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Murder on the Mississippi: The Adventures of Sir Charles Foxworth

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Activision 1986
Genre: Adventure
Rating: 5/6
Licence: Commercial
System: C64

Famous detective Sir Charles Foxworth is taking a holiday on the Mississippi with his servant Regis. He's just taking a stroll around the upper deck of the ship when he discovers an open cabin door. Behind it: a dead man. As it turns out, the body of Raleigh Cartwright III. Sir Charles has three days to find the murderer, because then, the ship will reach New Orleans, giving the culprit a safe chance to escape.


Murder on the Zinderneuf

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Free Fall Associates / Electronic Arts 1983
Genre: Adventure
Rating: 5/6
Licence: Commercial
System: Atari 400/800

A murder mystery works very well in confined space, because it tickles the audience in a very special way – it appears 'solvable' as all the information seems to be at hand. Agatha Christie knew it when she wrote the quintessential Murder on the Orient Express and similar setups have appeared many times in the genre since then. One issue with the classic train setup is the 'confined space' aspect: A train can usually stop at any time, at the next station or outsiders can enter it. That is why Orient Express has it stuck in a snow storm in the middle of nowhere. No special events are necessary for aircrafts flying over one of the oceans in order for them to be inaccessible, making them probably even better suited for this setup. The Zinderneuf is a Zeppelin – extremely convenient due to its long travel time over the Atlantic! The airship is almost halfway on the way from London to New York when a murder occurs. The player, a detective, has got 15 suspects and 12 hours remaining until arrival.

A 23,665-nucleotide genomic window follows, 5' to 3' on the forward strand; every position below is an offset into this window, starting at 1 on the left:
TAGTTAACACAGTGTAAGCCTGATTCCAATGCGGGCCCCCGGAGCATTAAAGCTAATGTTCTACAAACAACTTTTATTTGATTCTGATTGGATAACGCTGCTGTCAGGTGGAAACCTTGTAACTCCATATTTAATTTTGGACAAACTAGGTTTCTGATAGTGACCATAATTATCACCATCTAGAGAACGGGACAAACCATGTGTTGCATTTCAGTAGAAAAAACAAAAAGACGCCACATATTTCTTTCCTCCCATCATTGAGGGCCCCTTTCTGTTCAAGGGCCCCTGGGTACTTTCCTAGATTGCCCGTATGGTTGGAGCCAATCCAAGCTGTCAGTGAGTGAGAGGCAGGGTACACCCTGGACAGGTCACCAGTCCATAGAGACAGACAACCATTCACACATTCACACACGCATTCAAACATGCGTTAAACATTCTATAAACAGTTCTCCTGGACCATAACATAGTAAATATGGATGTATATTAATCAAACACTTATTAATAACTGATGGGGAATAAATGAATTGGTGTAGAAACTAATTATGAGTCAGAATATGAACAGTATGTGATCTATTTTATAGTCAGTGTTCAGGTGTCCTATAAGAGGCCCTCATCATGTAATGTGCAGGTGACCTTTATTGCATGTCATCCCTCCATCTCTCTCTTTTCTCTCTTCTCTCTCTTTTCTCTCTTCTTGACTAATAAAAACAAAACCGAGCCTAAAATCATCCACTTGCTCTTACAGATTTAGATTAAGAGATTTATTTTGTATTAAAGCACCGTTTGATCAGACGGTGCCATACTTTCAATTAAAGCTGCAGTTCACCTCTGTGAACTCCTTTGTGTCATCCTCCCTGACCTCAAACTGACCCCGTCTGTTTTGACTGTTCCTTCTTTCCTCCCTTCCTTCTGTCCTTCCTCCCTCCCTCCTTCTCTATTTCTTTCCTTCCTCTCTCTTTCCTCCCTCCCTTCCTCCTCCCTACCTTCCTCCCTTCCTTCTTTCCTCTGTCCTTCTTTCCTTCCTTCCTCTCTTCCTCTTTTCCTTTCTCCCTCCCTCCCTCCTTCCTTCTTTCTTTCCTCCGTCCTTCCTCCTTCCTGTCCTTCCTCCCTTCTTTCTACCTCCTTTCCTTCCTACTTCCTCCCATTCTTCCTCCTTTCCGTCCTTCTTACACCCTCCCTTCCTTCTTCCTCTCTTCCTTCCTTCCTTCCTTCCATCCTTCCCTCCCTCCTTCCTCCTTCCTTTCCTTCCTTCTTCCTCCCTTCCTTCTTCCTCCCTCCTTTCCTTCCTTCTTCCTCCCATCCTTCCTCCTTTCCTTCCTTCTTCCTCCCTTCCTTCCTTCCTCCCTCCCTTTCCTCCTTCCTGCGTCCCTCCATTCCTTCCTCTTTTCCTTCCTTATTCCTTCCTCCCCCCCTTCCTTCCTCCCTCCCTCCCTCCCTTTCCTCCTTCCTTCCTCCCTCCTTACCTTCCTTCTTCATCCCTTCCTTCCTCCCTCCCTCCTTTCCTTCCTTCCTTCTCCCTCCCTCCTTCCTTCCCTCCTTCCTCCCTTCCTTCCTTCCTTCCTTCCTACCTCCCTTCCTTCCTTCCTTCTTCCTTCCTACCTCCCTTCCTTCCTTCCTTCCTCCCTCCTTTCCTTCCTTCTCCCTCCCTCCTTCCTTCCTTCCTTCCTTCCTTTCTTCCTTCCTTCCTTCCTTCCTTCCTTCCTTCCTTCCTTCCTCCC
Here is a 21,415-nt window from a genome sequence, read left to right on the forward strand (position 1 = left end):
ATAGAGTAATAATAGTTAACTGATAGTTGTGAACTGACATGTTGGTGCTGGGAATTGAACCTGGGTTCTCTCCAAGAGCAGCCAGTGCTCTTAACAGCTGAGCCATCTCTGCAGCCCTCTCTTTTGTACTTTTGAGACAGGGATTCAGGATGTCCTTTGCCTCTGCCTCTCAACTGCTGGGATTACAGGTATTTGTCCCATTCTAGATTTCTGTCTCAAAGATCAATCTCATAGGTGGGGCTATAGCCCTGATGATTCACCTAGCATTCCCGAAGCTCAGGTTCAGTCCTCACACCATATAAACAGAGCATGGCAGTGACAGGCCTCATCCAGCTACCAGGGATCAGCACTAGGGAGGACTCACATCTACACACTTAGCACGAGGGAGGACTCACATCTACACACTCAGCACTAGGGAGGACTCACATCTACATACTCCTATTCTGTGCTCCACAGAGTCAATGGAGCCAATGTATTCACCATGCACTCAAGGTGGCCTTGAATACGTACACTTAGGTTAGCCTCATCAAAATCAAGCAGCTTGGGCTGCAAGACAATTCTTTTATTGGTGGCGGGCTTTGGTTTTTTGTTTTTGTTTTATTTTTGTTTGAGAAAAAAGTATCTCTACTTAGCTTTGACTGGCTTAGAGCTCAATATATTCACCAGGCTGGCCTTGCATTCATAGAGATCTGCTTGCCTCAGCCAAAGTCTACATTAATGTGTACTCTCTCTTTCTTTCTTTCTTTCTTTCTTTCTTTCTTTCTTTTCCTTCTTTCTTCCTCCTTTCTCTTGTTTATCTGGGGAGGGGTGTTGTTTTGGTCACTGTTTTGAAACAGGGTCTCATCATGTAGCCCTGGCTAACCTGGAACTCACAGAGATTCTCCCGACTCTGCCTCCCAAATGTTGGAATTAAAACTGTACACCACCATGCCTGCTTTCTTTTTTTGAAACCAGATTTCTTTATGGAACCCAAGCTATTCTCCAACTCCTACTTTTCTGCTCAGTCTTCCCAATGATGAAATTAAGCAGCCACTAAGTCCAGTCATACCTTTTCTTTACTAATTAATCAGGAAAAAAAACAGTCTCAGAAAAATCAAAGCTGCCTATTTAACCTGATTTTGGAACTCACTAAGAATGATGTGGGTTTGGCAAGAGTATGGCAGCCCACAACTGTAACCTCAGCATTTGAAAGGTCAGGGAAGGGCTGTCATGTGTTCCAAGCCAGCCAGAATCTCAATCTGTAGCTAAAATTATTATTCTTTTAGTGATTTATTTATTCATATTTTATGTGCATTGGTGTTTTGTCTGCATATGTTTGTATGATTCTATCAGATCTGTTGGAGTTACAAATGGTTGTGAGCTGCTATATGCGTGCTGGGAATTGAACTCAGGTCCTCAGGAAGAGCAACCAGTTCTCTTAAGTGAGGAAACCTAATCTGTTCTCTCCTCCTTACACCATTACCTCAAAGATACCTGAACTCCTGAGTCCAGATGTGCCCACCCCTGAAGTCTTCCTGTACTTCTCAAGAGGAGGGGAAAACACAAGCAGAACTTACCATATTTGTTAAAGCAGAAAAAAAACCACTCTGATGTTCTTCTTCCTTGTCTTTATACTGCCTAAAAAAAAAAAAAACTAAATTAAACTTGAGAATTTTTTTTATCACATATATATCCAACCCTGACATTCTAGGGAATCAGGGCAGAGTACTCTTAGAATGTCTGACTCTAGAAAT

Myst

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clickBOOM / PXL Computers 1997
Genre: Adventure, Puzzle
Rating: 3/6
Licence: Commercial
System: Amiga

The best selling game of all time… well, actually, I'm not sure this is true anymore, with the market having exploded since the mid-1990s. At least it used to be. One of the killer applications which didn't just sell itself, but also the CD-ROM drives necessary to run it. A game I held a huge grudge against for two decades. Because its huge commercial success killed the Adventure genre I loved. Now I replayed it again. Water under the bridge?


Mystic Towers

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Apogee 1994
Genre: Puzzle, Action
Rating: 4/6
Licence: Shareware
System: PC

The Baron Baldric goes to the puzzle and trap filled lazarine towers of his wizard ancestors in a mission for clearing them of monsters in this isometric adventure.

Each time you go inside one of them the doors will close, and remain so until you have killed all the creatures and destroyed the monster generator, located always in the third and middle tower level, to avoid more of them from appearing. Only then you will get the main gate key and advance to the next tower.


Myth: History in the Making

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System 3 Software Ltd 1989
Genre: Action, Adventure
Rating: 5/6
Licence: Commercial
System: ZX Spectrum

A magical journey through time would be the theme of this yet another great game, and particularly its ZX-Spectrum version. You, a brave lad with adventurous spirit embark on a mission to fly back in time and change the course of history which was maliciously altered by an entity called Dameron, solve all the puzzles, defeat the dark gods, who prevailed with help of Dameron in the alternative past, and finally face the demon himself in a vicious battle, which must ultimately determine the fate of mankind and the entire Universe!